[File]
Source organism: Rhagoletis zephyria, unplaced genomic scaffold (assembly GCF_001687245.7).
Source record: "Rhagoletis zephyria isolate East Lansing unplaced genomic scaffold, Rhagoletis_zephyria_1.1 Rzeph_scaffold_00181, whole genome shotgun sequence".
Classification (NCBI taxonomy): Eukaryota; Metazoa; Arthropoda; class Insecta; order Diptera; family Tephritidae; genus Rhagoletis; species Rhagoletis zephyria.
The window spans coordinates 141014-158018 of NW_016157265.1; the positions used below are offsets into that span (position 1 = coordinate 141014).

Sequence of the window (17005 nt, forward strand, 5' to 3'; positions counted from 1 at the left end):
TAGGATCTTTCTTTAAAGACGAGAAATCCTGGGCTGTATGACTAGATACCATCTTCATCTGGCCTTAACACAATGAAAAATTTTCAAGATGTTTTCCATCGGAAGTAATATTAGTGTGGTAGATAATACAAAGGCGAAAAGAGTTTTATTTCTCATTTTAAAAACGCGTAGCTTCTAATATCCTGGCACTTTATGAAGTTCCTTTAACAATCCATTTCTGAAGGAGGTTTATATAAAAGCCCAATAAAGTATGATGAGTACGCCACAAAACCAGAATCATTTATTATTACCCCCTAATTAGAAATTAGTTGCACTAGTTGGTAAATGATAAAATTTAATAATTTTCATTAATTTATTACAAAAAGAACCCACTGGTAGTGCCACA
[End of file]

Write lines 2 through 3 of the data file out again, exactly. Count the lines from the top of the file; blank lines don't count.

Source record: "Rhagoletis zephyria isolate East Lansing unplaced genomic scaffold, Rhagoletis_zephyria_1.1 Rzeph_scaffold_00181, whole genome shotgun sequence".
Classification (NCBI taxonomy): Eukaryota; Metazoa; Arthropoda; class Insecta; order Diptera; family Tephritidae; genus Rhagoletis; species Rhagoletis zephyria.